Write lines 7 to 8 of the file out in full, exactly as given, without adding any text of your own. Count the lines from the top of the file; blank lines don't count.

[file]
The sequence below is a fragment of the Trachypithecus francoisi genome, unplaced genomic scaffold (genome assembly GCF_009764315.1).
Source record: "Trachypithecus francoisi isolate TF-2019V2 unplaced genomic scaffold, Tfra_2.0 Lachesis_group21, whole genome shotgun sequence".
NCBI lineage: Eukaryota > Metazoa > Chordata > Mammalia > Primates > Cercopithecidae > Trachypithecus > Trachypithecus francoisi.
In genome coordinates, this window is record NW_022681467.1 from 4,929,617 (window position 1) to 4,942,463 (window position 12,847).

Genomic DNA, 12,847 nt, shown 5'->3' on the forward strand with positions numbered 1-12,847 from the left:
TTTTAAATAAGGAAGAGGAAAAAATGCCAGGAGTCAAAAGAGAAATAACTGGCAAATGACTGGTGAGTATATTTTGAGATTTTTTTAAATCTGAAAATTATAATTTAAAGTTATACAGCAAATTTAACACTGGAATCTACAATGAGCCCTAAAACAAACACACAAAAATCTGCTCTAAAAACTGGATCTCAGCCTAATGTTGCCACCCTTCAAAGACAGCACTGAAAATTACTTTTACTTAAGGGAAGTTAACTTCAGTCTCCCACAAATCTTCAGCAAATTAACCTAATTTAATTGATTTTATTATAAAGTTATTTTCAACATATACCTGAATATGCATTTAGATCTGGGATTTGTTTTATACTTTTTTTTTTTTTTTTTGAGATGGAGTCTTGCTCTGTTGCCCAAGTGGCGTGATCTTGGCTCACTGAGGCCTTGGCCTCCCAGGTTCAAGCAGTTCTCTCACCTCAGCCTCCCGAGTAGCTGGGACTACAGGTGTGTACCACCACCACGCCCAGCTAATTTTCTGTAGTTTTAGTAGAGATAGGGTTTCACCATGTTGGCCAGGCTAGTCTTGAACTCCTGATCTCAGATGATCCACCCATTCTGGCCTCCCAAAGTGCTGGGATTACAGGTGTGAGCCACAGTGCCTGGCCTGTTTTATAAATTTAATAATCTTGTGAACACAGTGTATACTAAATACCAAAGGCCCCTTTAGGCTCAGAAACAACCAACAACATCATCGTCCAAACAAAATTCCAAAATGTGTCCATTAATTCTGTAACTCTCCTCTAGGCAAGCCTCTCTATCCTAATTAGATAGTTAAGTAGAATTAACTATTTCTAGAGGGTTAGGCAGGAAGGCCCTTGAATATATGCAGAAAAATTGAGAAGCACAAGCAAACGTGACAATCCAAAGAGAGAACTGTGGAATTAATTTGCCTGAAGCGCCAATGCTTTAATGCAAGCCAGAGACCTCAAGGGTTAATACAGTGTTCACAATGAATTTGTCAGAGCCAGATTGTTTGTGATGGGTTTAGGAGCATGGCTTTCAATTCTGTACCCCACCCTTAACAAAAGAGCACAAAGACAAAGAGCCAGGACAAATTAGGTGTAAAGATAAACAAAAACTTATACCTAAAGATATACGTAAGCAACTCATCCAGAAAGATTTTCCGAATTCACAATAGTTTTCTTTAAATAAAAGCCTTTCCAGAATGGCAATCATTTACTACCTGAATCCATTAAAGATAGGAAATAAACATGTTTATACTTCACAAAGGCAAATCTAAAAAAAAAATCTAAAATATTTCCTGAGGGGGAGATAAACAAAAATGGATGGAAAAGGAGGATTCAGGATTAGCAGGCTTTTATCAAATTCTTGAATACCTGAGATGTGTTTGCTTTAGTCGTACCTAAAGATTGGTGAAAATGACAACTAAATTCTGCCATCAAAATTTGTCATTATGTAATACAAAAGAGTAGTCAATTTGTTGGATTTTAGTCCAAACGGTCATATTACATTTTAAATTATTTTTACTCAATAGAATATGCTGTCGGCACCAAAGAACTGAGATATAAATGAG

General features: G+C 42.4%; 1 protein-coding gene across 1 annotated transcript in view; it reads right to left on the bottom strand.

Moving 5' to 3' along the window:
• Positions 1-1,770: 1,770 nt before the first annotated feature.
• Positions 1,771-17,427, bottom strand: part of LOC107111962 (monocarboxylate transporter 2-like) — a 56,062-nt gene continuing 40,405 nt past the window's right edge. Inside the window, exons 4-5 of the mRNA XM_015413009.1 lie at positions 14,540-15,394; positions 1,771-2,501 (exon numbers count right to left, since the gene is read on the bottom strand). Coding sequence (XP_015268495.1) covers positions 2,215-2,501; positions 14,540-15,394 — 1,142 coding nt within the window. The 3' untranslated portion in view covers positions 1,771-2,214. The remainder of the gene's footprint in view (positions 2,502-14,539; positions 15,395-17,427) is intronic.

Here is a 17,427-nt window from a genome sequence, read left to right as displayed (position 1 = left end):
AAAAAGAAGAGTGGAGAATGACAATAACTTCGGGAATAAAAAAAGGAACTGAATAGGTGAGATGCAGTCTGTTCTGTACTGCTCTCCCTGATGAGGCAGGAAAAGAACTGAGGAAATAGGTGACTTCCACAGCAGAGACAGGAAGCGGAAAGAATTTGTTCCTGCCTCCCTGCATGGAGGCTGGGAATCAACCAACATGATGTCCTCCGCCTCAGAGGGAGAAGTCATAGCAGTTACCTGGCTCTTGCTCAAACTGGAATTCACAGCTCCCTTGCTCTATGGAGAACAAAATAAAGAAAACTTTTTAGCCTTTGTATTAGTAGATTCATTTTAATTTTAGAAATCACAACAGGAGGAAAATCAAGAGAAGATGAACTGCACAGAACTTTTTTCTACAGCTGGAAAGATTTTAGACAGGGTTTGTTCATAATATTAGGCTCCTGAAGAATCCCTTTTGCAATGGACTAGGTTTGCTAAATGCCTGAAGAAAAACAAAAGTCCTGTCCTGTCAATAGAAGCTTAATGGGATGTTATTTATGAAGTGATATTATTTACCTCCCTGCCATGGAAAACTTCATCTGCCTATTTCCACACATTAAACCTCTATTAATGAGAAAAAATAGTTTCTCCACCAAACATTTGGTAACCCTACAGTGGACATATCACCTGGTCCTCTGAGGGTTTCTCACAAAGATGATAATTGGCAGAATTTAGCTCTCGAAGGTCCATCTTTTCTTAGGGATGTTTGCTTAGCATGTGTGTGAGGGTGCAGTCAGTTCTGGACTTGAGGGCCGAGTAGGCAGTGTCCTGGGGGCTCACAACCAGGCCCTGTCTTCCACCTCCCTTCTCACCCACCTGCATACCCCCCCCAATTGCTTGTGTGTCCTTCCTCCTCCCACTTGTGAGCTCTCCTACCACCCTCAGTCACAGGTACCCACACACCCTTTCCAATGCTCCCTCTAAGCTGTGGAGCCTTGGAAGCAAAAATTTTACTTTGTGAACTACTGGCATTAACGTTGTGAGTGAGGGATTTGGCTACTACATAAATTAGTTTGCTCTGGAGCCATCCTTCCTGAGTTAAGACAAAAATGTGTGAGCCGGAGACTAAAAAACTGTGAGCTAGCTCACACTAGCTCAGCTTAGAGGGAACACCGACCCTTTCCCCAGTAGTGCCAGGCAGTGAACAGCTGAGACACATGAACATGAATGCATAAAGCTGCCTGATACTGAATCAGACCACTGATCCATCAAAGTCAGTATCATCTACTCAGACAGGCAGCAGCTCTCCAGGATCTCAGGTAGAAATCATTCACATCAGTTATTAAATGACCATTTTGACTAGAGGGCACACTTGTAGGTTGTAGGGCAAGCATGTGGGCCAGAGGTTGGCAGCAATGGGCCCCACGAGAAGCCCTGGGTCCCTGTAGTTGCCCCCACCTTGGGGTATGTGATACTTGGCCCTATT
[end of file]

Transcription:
General features: G+C 42.4%; 1 protein-coding gene across 1 annotated transcript in view; it reads right to left on the bottom strand.

Moving 5' to 3' along the window: